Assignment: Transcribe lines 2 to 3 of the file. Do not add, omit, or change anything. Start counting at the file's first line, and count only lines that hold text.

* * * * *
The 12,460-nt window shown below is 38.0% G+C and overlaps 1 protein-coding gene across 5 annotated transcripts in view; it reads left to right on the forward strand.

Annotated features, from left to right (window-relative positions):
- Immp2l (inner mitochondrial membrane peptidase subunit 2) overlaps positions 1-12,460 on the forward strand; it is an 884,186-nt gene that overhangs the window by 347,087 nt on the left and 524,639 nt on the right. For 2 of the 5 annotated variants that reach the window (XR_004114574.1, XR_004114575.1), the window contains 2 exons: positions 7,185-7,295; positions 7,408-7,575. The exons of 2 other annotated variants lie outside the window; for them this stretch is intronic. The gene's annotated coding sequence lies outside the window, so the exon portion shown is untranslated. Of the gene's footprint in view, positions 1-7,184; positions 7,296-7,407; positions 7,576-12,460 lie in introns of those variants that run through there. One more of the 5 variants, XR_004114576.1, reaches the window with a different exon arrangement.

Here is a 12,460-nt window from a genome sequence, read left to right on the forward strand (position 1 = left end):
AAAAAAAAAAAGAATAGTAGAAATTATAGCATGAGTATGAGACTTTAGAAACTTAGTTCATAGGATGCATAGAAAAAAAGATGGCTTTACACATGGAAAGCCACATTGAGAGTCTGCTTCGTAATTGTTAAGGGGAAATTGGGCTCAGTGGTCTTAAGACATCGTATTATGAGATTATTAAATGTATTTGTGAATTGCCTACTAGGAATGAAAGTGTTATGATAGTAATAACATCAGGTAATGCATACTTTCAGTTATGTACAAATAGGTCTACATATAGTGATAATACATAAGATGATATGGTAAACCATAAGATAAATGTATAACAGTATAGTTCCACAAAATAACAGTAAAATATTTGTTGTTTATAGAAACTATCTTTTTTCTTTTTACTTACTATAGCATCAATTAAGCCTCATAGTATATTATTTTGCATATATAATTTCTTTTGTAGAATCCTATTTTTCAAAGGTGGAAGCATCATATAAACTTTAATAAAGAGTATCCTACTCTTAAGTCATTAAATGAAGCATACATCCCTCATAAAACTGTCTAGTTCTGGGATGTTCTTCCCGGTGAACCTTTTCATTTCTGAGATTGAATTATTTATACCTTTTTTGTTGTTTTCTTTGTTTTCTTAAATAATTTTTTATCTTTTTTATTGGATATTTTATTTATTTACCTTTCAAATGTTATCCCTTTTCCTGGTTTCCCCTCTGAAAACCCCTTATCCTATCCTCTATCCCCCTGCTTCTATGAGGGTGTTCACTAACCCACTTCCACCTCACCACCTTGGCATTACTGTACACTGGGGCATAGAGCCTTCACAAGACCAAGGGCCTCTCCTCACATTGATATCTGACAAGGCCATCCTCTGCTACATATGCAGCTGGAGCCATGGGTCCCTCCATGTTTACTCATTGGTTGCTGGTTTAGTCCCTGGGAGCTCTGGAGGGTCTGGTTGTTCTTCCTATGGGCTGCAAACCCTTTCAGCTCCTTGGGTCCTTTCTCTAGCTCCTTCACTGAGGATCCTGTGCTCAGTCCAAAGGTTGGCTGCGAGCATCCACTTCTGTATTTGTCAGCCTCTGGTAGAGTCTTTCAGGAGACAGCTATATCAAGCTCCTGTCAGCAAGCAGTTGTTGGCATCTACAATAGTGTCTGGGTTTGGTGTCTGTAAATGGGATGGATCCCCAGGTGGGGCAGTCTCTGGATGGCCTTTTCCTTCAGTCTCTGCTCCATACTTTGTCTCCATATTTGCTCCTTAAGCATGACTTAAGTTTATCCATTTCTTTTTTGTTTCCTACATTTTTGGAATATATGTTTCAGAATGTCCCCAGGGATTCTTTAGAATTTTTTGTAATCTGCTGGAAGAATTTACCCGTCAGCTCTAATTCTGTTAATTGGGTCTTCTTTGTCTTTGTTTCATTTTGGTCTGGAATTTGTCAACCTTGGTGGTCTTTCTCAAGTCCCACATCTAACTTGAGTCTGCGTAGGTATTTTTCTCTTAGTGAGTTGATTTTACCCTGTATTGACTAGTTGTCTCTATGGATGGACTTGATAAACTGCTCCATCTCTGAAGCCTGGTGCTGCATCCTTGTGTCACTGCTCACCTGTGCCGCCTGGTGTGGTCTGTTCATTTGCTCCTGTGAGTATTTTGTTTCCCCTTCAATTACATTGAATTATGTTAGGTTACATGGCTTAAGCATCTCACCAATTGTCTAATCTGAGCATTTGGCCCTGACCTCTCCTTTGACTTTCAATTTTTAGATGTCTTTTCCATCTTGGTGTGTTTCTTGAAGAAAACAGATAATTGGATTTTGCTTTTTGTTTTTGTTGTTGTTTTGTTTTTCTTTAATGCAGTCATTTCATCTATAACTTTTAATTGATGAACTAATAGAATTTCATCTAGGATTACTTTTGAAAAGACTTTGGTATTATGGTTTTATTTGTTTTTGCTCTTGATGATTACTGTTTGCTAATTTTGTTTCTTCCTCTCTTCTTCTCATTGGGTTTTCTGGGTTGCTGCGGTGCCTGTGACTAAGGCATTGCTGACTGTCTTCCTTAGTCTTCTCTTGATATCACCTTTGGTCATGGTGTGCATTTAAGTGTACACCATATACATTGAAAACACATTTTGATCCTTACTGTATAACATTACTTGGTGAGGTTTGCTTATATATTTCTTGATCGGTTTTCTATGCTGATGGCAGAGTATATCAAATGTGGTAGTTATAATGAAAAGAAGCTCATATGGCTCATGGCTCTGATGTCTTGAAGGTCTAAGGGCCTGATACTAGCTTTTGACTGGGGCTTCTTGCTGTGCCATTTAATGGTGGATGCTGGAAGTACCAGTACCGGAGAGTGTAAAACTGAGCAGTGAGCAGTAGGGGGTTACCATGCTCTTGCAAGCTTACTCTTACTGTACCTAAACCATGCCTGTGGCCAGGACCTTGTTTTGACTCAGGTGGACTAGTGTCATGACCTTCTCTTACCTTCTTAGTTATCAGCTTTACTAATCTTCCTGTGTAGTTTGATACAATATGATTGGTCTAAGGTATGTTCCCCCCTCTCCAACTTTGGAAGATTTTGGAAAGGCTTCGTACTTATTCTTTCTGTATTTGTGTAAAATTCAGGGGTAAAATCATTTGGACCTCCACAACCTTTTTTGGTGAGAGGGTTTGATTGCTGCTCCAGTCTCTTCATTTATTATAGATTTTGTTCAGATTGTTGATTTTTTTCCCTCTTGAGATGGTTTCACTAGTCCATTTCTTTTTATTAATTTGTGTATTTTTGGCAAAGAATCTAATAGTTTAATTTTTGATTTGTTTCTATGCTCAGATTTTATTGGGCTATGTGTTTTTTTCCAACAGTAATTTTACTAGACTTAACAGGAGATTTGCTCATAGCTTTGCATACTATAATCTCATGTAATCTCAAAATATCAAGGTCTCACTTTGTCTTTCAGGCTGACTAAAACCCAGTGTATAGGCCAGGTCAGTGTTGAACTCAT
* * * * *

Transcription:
Annotated features, from left to right (window-relative positions):
- Immp2l (inner mitochondrial membrane peptidase subunit 2) overlaps positions 1-12,460 on the forward strand; it is an 884,186-nt gene that overhangs the window by 347,087 nt on the left and 524,639 nt on the right. For 2 of the 5 annotated variants that reach the window (XR_004114574.1, XR_004114575.1), the window contains 2 exons: positions 7,185-7,295; positions 7,408-7,575. The exons of 2 other annotated variants lie outside the window; for them this stretch is intronic. The gene's annotated coding sequence lies outside the window, so the exon portion shown is untranslated. Of the gene's footprint in view, positions 1-7,184; positions 7,296-7,407; positions 7,576-12,460 lie in introns of those variants that run through there. One more of the 5 variants, XR_004114576.1, reaches the window with a different exon arrangement.